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yeah, I think the compiler should throw an error since (a -> a) is definitely not in the Num typeclass. But does map.map work and why? : >.... –  Larry May 23 '14 at 9:29
3  
@Larry: it definitely should not be in the Num type class, but people might be idiots and put it in there. It's not the compilers task to prevent stuff that could possibly made sense. –  leftaroundabout May 23 '14 at 9:45

f . f can make sense for a binary function f; it entirely depends on the signature of f. The key is that partial application of the inner f to its first argument has to give something that is a valid input to the outer f.

For example, with map :: (a -> b) -> [a] -> [b], we can hand-unify map . map:

map :: (a -> b) -> [a] -> [b]
map :: (c -> d) -> [c] -> [d]
. :: (e -> f) -> (f -> g) -> (e -> g)

e === a -> b
f === [a] -> [b]
  === c -> d
c === [a]
d === [b]
g === [c] -> [d] === [[a]] -> [[b]]

map . map :: e -> g
    :: (a -> b) -> [[a]] -> [[b]]

So, as expected, map . map takes a transformation a -> b and gives us a transformation from list-of-list-of-a to list-of-list-of-b. We can check this by hand-applying (map . map) f ll:

(map . map) f ll
    = map (map f) ll
    = map (\l -> map f l) ll

But if we try the same with (+) :: Num a => a -> a -> a, it all goes horribly wrong:

(+) :: Num a => a -> a -> a
(+) :: Num b => b -> b -> b
. :: (c -> d) -> (d -> e) -> (c -> e)

c === a
d === a -> a
  === b
e === b -> b === (a -> a) -> (a -> a)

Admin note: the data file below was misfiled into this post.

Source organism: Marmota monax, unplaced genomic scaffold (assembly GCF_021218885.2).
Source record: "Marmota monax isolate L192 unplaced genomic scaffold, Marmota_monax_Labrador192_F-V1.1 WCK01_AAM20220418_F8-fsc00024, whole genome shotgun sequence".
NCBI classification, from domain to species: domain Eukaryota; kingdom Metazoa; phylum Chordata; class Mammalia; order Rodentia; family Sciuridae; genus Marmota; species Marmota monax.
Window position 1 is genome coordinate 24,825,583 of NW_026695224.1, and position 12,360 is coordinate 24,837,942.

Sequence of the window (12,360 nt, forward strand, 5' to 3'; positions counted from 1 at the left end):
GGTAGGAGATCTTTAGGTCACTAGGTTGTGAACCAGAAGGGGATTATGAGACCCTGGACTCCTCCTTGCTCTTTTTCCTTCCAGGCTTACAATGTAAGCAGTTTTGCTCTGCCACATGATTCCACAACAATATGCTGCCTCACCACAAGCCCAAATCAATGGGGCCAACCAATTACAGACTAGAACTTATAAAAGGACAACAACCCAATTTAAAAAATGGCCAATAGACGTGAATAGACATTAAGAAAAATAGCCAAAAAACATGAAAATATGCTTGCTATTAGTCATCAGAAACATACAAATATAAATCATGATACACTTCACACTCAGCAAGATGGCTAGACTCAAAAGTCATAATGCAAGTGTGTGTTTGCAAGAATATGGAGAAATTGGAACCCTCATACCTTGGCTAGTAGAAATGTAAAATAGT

(+) . (+) :: c -> e
    :: (Num a, Num (a -> a)) => a -> (a -> a) -> (a -> a)

So, partial application of the inner + is giving a transformation a -> a, the outer + is then trying to add that transformation to another function which we are expected to supply. Since it doesn't make sense to add transformations, the overall (+) . (+) doesn't make sense either.

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g . f means applying f first, then applying g to the result of f, in other words, it can be rewritten as

\x -> g (f x)

Therefore,

((+) . (+))

can be rewritten as

\x -> (\y -> (x +) + y)

According to the type of (+), in the above lambda abstraction, x needs having type Num a => a, y having type Num a => Num (a -> a), as inferred by ghci

(Num a, Num (a -> a)) => a -> (a -> a) -> a -> a

So if we have made a -> a an instance of type class Num a, for example, here is one way to achieve that

    {-# LANGUAGE FlexibleInstances #-}

    instance (Num a) => Num ((->) a a) where
        a + b = \x -> a x + b x
        a * b = \x -> a x * b x
        a - b = \x -> a x - b x
        negate a = \x -> negate $ a x
        abs a = \x -> abs $ a x
        signum a = \x -> signum $ a x
        fromInteger n = \_x -> fromInteger n

we can use ((+) . (+)) like this

    *Main> ((+) . (+)) 1 (+2) 3
    9

Because ((+) . (+)) equals

\x -> \y -> (x +) + y

which means ((+) . (+)) 1 (+2) 3 equals

((1 + ) + (+ 2)) 3

according to the definition of (+) in the instance of (a -> a), ((1+) + (+2)) equals

\x -> (1+x) + (x+2)

So ((1+) + (+2)) 3 equals (1+3) + (3+2), which is 9, as given by ghci.


map . map is similar, as indicated by its type, given by ghci:

    (a -> b) -> [[a]] -> [[b]]

the first argument of that function should be a function of type a->b, the second argument should be a nested list of type [[a]], and that composed function map . map will apply the first argument to each element of each list in its second argument, return a nested list of type [[b]]. For example

    *Main> (map . map) (+1) [[1,2], [3,4,5]]
    [[2,3],[4,5,6]]